Art is for today or for eternity
Some art is not made to last; it is made for a single occasion after which it is destroyed. Its material integrity only needs to be sustained during the event for which it has been constructed. This, for example, holds for certain makishi masks used during the boys initiation of the Luvale, Chokwe, Lunda, Luchazi and Mbunda of North West Zambia. Other art is used at multiple occasions until it is broken down. This, for example, is true for makishi masks that have entertaining functions also outside of mukanda, the boys initiation referred to above. Examples are Mwana Pwevo (the young women) and Ngulube (the pig). These masks are made of wood, wood being more permanent than masks made of bark cloth, hessian or other fabric. The worn down mask is disposed off and replaced by a newly made one following the same stereotypical model. Some art is made to last to eternity. Egyptian sculptures dating back to the earliest times of the pharaohs, some 5,000 years ago, belong to this group. Today many of those ancient sculptures look the same or nearly the same as at the time of their creation, thousands of years ago. In short: technology is directed by functionality and ideology.
Material technology is an aspect of an art tradition
Art, no matter where or when, is embedded in a larger context. We can name that larger context an art tradition, or more broadly, an art world. For the time being, let us stick to the concept “art tradition.” The term tradition implies a customary way of doing things and “a customary way of doing things” implies historical depth. Each art tradition has its specific material technology; a technology that has evolved over time and is part of the culture and cultural heritage of the people having that particular tradition.
Art traditions vary tremendously and so do the materials and the technologies used in art production. A number of factors influence or determine the choice of materials and their processing. These factors include availability of raw materials and ready-made art materials; the cost of acquiring these materials; the technology to process the materials; the functionality of the work of art; values attached to the work of art as regards permanence or durability; desirable properties as regards visual appearance such as brightness, colour, texture, transparency or opaqueness; and the incorporation of certain colours or materials for symbolic reasons. Each art tradition in the course of time developed and develops its own standards.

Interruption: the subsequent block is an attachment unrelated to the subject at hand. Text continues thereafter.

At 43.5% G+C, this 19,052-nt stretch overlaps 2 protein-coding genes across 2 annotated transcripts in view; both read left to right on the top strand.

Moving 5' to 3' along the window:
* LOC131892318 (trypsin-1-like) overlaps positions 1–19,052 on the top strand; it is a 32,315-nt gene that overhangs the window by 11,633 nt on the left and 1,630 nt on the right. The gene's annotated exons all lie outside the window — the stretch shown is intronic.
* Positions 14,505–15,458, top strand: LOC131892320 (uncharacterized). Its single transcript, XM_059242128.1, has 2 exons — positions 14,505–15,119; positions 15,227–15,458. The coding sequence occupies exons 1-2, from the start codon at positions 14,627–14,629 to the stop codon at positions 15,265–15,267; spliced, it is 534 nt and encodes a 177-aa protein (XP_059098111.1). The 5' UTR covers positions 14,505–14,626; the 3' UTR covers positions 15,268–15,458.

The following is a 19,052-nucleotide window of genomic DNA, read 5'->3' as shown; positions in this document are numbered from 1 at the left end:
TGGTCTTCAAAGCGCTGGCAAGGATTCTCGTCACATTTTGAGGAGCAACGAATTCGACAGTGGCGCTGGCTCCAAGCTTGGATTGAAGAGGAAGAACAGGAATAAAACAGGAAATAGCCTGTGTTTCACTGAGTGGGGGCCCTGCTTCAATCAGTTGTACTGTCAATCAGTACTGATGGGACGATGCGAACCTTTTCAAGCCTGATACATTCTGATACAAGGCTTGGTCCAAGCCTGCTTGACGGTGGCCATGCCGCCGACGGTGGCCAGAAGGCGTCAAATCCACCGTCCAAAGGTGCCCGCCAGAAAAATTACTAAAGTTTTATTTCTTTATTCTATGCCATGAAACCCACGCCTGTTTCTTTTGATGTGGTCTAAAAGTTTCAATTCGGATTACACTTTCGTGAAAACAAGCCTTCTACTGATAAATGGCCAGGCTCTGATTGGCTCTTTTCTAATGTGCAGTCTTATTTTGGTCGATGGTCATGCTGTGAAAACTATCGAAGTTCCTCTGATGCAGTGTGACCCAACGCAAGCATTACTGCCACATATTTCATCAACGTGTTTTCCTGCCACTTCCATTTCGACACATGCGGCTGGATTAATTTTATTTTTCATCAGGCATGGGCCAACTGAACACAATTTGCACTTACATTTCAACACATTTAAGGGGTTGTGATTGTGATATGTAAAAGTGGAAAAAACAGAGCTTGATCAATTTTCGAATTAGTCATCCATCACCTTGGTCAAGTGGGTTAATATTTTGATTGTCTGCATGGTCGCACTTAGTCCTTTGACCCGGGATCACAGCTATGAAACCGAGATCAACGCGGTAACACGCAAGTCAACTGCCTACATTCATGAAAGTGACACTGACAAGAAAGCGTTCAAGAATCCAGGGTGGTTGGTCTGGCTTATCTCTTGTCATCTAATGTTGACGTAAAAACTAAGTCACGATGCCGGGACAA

Technologies do change in the course of time. New materials are incorporated into the existing stock; methods of processing these materials may change as well as the manner of their application. Yet these innovations rarely radically change the prevailing traditional technology - but they do modify it. The colour red of makishi masks historically was procured by red ochre (ground haematite or purified red clay; the colouring principle of both substances is red oxide of iron). For many decades red cloth, red paper or red commercial paint has replaced the original material. In this instance the important element was not the raw material as such but the colour red. That colour has been retained in this technological change. It does happen, however, that in a certain social setting an entirely new technology is introduced, or that an existing technology disappears. Rock art, in Zambia, by now is extinct and so is its technology.